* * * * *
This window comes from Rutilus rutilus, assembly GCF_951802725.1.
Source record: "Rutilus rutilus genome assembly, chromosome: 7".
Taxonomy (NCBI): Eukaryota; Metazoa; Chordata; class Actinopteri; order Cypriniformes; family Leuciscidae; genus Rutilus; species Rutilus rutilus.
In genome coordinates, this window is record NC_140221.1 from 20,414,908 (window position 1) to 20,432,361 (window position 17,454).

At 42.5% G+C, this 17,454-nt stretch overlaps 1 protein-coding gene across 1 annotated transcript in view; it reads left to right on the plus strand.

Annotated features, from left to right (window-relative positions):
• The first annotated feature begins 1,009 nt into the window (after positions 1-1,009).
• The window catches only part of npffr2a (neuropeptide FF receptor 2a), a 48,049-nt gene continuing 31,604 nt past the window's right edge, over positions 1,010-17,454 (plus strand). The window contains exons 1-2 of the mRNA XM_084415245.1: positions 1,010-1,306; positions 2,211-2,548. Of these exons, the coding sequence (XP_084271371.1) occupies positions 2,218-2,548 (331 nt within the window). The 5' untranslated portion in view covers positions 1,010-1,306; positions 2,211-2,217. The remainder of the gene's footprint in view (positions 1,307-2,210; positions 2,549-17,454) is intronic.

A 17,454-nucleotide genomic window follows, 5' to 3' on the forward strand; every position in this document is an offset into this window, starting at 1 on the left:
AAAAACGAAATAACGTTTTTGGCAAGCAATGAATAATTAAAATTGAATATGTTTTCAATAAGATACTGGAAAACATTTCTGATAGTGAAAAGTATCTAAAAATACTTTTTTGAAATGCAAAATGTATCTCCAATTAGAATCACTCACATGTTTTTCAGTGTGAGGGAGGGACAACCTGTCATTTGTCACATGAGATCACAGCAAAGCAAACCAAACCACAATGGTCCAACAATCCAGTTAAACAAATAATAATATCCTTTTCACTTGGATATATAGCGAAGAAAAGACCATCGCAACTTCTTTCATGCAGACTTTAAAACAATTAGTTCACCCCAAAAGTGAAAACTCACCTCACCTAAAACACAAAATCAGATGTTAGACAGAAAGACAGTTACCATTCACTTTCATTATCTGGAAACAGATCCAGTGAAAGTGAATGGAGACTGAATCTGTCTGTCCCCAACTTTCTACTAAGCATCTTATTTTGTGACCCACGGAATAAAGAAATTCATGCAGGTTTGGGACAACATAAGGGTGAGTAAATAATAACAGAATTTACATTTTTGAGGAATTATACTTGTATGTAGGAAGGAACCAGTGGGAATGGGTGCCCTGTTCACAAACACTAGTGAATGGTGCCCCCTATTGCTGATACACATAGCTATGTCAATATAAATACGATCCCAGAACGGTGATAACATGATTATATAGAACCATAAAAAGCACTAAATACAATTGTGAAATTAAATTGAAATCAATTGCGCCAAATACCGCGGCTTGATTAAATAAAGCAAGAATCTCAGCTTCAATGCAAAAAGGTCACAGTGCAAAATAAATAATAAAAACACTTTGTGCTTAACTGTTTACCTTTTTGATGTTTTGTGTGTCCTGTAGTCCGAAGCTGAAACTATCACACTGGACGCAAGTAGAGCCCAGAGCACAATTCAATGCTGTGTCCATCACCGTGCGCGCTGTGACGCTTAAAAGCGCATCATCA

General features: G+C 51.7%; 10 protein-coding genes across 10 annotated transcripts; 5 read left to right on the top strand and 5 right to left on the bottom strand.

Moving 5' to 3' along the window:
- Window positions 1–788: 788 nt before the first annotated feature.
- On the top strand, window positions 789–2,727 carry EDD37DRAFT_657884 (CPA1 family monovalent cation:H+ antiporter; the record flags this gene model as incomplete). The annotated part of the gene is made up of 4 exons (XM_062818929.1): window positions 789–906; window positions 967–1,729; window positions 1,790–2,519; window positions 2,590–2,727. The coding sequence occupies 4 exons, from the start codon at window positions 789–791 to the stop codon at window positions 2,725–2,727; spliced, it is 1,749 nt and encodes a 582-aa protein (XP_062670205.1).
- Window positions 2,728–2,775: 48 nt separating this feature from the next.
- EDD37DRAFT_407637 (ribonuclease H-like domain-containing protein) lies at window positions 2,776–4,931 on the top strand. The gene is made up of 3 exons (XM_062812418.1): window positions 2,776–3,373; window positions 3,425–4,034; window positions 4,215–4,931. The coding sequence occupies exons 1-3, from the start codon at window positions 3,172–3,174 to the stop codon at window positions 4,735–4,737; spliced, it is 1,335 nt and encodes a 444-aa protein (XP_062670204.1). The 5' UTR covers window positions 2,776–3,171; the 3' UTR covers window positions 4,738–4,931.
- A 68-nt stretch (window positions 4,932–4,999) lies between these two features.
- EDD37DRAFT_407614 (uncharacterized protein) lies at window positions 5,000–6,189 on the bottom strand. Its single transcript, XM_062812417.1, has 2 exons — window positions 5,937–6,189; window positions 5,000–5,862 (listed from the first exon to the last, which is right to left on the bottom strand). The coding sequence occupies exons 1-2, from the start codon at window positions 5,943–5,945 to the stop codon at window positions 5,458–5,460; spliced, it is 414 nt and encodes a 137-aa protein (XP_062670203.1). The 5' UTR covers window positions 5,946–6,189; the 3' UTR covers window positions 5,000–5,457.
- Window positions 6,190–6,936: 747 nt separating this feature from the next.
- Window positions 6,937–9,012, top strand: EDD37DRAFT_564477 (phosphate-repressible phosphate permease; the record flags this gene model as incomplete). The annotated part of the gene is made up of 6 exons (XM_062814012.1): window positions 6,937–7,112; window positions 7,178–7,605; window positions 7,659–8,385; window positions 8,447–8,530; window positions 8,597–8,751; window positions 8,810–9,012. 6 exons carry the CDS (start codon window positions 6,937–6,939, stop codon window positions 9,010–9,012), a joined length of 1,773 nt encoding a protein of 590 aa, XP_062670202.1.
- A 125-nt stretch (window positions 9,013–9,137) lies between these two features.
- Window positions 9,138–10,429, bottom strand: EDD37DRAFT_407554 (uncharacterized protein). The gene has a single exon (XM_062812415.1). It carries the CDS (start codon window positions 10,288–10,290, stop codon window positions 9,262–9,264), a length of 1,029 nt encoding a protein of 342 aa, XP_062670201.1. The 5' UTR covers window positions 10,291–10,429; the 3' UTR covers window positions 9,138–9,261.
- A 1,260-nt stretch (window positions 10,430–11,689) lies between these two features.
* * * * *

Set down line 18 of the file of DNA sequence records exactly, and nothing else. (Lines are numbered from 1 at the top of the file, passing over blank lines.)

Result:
- EDD37DRAFT_407614 (uncharacterized protein) lies at window positions 5,000–6,189 on the bottom strand. Its single transcript, XM_062812417.1, has 2 exons — window positions 5,937–6,189; window positions 5,000–5,862 (listed from the first exon to the last, which is right to left on the bottom strand). The coding sequence occupies exons 1-2, from the start codon at window positions 5,943–5,945 to the stop codon at window positions 5,458–5,460; spliced, it is 414 nt and encodes a 137-aa protein (XP_062670203.1). The 5' UTR covers window positions 5,946–6,189; the 3' UTR covers window positions 5,000–5,457.